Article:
When God confronted Cain with the murder of his brother, he answered with the famous phrase, “Am I my brother’s keeper?” Both Midrash Tanchuma and Midrash Rabbah see this as Cain’s attempt to deflect blame and implicate God as the guilty party. After all, God should have intervened to save Hevel.
However, when God fires back The voice of your brother’s blood is screaming at me from the earth” (Bereishis 4:10) each respective Midrash takes a vastly different approach.
Midrash Tanchuma sees this statement as a corroboration of Cain’s accusation. God is, so to speak, admitting that because Mankind was endowed with free will, there will oftentimes be situations where life seems unfair. Great evil is committed with seemingly no consequences.
Midrash Rabbah, on the other hand, sees the phrase “The voice of your brother’s blood...” as God shutting down Cain’s pathetic and audacious accusation. As if murdering his brother was not enough of a heinous crime, Cain’s is attempting to blame God? Midrash Rabbah offers a series of parables to characterize Cain as the voice of the world’s first apostate:
Cain’s big lie
In the first parable, a government official is walking on the road and sees a dead body and the prime suspect standing over the body. The Policeman asks “who killed him?” The man answers “I could ask you the same question you asked me.” The policeman responds, “you haven’t answered my question.” In the next parable, a man enters a garden, gathers strawberries and eats them. The owner of the orchard runs after him and asks “what’s in your hands? ”The man answers: “there is nothing in my hands.” The Owner of the orchard responds “but your hands are stained with the juice of strawberries!” In the final parable someone enters a farm, steals a goat and throws it over his shoulder. The owner of the farm runs over and asks “what do you have in your hands?” The thief answers: “I have nothing in my hands.” To which the ranch owner responds “but I hear a goat bleating on your back.”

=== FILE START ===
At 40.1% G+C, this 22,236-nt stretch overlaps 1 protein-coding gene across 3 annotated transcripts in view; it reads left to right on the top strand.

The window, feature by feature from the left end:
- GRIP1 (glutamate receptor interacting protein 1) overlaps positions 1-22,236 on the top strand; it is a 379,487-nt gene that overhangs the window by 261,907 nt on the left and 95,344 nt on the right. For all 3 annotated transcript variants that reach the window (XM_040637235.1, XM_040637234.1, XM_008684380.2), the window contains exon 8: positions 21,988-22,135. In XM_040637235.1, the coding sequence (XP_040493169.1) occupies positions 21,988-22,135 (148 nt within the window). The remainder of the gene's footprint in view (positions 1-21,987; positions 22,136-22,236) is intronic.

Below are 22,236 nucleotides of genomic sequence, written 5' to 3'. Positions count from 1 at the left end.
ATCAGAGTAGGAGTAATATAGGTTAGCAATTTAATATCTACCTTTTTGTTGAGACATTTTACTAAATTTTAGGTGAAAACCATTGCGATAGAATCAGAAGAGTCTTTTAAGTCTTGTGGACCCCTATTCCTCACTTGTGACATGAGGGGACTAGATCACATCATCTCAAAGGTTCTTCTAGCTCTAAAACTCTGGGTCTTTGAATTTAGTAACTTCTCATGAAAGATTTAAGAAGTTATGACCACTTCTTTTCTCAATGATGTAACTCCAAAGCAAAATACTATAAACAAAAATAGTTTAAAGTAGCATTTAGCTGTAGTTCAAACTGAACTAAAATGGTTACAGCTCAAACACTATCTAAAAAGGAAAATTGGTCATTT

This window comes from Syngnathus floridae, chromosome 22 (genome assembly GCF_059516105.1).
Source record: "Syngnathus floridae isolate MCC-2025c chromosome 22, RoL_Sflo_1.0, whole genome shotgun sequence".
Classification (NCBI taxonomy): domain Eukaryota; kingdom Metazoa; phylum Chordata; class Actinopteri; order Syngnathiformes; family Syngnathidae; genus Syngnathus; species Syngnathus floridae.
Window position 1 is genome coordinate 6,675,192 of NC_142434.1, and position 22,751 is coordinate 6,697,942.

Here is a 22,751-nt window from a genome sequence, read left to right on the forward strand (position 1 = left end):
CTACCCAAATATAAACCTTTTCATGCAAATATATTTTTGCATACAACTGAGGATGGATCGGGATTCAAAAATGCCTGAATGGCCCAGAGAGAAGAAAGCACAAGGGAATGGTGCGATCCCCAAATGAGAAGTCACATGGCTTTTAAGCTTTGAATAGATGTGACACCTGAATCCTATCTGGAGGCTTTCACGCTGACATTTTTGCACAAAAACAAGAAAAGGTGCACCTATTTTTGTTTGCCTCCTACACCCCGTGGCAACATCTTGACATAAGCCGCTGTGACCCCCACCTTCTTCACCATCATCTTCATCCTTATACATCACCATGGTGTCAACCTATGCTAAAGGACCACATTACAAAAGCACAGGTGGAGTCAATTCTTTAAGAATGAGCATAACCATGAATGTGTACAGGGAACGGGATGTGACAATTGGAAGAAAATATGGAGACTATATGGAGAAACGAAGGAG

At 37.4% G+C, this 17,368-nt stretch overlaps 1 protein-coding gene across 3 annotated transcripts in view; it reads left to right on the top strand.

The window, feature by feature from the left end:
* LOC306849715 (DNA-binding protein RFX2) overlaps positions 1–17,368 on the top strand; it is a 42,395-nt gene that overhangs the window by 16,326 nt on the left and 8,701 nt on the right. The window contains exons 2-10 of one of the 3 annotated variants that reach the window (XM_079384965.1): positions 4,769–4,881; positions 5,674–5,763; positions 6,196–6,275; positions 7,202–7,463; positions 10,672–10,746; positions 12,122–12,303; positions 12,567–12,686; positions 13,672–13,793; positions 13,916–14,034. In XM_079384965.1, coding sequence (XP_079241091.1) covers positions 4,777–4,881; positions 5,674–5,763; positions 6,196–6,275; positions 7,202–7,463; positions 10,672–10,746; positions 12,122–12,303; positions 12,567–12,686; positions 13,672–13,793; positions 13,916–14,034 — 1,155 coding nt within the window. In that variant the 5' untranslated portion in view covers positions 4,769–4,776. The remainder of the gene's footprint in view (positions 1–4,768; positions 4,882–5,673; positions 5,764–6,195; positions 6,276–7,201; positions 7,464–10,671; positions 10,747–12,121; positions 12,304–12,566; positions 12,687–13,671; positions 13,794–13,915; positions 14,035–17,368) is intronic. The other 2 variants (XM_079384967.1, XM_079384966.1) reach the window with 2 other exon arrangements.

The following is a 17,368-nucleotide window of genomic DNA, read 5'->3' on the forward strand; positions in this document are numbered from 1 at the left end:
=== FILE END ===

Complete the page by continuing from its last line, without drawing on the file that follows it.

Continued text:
To decipher the meaning of all these parables we turn to the great 16th century commentator (Shmuel ben Yitschak Ashkenazi of Constantinople) the Yifei Toar. He saw these parables as covering a range of defiant attitudes that Cain entertained regarding God’s sovereignty in the world. Perhaps God is (God forbid) not in control. Or, since God is in control, if anything bad happens then it must be God’s will and therefore God is to blame. Lastly, perhaps God doesn’t care about the actions of Mankind so there are no consequences to our actions.
When God asserts “The voice of your brother’s blood is screaming at me,” God is destroying all of Cain’s theological outlooks and accusations with one statement. God indeed is the sovereign ruler of the world. God sees everything. God will decide the consequences for every action of Mankind. Furthermore, Cain was caught red handed – like the murderer crouching over his victim, the man whose hands are stained with stolen strawberry juice or the thief caught with the stolen item still in his possession.
God controlled the conversation
Although this is surely one of the most dramatic exchanges in the Torah between a man and God, it was all for a reason. As Rashi points out, God purposely started the conversation with an innocent question: “where is you brother” (Genesis 4:10).
Rashi states: “God engaged Cain in conversation gingerly with the hope that Cain might repent and say ‘I killed him and I sinned against You.”’ (Midrash Aggadah 4:9:1)
Midrash Tanchuma tells us that this is indeed what happened. Although God settled for a far less dramatic form of repentance in which Cain declared
“And Cain said to God, my sin is too great for me to bear.” (Bereishis 4:13)
God was pleased that this was the first case of repentance in the Torah. A concept that had not occurred to Adam, Chava, or the snake.
Perhaps the message for all of us is that God will accept us with open arms even if we offer up a less than perfect repentance.